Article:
Local leaders were first to act against the virus, starting with the March 6 cancellation of the South by Southwest festival in Austin. Houston and Harris County then cut short the Houston Livestock Show and Rodeo, a nearly-three week economic powerhouse that was already eight days into its run. “It’s like five Super Bowls,” said Ellis, the county commissioner. “That took some chutzpah.”Abbott largely stayed on the sidelines. Pressed to do what other governors had done to blunt the disease’s spread — issue a shelter-in-place order — he said that was up to local authorities. He ordered the vulnerable to stay home, banned nursing-home visitors and mandated quarantines for visitors from New York, where the virus was raging.

Abbott finally imposed a lockdown beginning April 1. It lasted only a month. He also said his orders pre-empted any city or county rules.

“One of the major ways that the governor miscalculated and caused the second wave is when he did open Texas, he took away the local governments’ ability to enact common-sense requirements,” said Clay Jenkins, the judge of Dallas County, its top elected executive position.

In Houston, the flash point was Harris County Judge Hidalgo’s mask order, which included a $1,000 fine. Hidalgo, a 29-year-old naturalized citizen born in Bogota, wasn’t the first local leader to mandate masks. But her order inflamed state Republicans, drawing protests, cries of tyranny and eventually an intercession from Abbott.

Texas reopened in phases, first with restaurants at 25 percent capacity, then bars and other businesses. The capacity limits gradually eased. Each phase brought a jump in cases 10 to 14 days later, said Marilyn Felkner, a public health professor at the University of Texas at Austin. “It’s real easy to see looking backward,” Felkner said. “It was probably a little bit harder going forward.”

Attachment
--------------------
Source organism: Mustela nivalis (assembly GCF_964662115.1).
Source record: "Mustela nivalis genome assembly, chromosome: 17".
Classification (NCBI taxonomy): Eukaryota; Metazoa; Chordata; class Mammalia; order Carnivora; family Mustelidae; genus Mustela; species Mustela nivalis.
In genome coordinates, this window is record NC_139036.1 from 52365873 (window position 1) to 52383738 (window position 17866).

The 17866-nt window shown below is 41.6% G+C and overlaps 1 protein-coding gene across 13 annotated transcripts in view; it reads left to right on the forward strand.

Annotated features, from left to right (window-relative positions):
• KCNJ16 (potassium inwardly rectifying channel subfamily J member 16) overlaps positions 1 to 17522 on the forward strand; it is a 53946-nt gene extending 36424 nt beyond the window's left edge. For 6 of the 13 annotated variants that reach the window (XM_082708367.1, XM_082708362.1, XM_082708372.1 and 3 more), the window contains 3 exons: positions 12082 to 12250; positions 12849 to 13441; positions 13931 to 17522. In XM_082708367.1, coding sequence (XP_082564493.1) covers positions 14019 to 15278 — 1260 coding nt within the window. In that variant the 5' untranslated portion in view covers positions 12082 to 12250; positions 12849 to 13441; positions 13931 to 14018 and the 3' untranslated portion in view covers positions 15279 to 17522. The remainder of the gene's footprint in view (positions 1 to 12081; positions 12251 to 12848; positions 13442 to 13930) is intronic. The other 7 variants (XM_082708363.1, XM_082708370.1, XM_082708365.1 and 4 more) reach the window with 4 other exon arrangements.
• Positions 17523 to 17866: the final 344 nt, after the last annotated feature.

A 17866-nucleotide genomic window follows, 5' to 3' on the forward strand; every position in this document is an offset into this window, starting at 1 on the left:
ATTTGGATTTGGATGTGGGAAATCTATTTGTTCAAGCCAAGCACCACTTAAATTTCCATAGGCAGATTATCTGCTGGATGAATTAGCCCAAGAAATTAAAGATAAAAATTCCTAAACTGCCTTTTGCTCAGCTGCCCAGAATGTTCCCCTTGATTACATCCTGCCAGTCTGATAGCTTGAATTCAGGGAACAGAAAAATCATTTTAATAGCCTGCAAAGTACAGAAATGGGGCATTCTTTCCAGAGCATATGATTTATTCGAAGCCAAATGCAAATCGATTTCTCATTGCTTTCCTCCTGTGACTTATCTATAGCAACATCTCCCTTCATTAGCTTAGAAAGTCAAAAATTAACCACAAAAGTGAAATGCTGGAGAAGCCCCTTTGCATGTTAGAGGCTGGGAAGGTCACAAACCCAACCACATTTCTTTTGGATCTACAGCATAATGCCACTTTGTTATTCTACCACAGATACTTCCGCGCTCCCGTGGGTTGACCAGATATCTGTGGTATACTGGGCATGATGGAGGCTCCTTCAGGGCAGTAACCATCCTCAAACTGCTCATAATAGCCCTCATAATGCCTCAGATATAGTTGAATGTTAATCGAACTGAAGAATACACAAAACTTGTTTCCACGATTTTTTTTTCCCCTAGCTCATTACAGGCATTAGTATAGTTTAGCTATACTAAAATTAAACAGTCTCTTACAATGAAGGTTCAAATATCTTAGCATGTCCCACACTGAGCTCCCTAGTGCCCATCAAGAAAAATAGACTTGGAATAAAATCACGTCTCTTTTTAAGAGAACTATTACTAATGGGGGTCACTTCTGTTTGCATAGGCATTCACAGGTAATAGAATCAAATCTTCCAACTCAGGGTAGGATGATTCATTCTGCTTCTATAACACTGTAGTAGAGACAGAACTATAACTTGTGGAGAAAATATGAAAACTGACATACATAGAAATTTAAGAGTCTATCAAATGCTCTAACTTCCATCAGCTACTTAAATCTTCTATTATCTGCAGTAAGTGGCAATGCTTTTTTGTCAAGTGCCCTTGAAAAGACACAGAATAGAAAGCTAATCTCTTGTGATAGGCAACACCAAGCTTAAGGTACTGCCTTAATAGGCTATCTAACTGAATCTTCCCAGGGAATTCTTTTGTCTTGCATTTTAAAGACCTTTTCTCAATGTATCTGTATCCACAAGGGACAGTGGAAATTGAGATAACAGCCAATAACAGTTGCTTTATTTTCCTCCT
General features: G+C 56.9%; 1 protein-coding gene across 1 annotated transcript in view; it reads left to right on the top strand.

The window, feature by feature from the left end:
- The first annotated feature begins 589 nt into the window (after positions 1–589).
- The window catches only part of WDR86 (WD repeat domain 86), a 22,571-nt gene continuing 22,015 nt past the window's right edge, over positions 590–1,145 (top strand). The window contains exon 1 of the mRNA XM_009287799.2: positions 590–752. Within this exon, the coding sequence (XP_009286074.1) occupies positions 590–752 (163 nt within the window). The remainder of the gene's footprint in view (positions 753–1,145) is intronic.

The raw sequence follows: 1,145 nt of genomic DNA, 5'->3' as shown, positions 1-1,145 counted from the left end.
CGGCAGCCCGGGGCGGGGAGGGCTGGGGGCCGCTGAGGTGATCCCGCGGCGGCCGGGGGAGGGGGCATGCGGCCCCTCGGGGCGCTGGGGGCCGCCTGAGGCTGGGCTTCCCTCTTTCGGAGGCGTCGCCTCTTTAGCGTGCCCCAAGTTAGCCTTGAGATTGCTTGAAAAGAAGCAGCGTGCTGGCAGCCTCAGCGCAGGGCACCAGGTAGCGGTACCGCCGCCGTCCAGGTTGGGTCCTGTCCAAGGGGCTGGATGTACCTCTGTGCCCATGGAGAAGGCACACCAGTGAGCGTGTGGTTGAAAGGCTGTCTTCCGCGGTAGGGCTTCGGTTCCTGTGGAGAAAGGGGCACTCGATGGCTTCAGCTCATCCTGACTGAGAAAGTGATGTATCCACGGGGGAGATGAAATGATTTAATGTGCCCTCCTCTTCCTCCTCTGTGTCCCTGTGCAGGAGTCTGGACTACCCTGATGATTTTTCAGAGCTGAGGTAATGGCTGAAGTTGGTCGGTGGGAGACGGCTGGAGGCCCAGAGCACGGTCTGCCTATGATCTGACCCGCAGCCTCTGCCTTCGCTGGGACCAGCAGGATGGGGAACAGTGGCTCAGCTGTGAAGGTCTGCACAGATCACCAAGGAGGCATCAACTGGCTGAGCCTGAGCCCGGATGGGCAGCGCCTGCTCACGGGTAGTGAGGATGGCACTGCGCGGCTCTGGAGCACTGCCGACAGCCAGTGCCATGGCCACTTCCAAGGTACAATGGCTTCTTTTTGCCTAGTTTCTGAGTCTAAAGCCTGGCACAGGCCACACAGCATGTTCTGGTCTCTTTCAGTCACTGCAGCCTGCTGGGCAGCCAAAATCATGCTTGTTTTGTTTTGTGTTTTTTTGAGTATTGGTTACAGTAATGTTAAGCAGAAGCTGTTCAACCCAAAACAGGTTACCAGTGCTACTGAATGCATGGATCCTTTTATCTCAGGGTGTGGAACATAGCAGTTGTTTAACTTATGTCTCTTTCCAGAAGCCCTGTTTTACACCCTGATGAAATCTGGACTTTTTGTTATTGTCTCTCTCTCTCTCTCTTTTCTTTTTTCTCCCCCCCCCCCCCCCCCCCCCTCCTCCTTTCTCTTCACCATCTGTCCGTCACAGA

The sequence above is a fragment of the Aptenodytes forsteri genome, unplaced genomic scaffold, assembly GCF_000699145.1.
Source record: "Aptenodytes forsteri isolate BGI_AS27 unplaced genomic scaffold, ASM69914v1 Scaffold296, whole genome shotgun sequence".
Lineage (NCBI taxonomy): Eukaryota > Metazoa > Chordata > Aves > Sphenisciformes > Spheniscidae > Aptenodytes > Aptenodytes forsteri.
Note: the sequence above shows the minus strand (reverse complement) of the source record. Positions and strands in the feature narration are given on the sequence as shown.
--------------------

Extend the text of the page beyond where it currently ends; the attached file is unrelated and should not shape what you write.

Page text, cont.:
Vivian Ho, a health economist at Rice University in Houston, is more critical. She called the situation “a disaster in so many ways.” Despite recommendations that the state ensure cases weren’t rapidly rising before easing limits, “that all was ignored,” Ho said. “Pretty much every Friday there was a new relaxation in the guidelines.”

Ho said the state’s testing and contact-tracing capabilities are inadequate and that Abbott should have allowed mask requirements and “shut down bars a long time ago.”

On June 16, as cases continued to climb, leaders of all the state’s major cities wrote Abbott, begging for the right to implement mask orders. He refused, but hinted that there was in fact a way they could do that already. He didn’t say what it might be.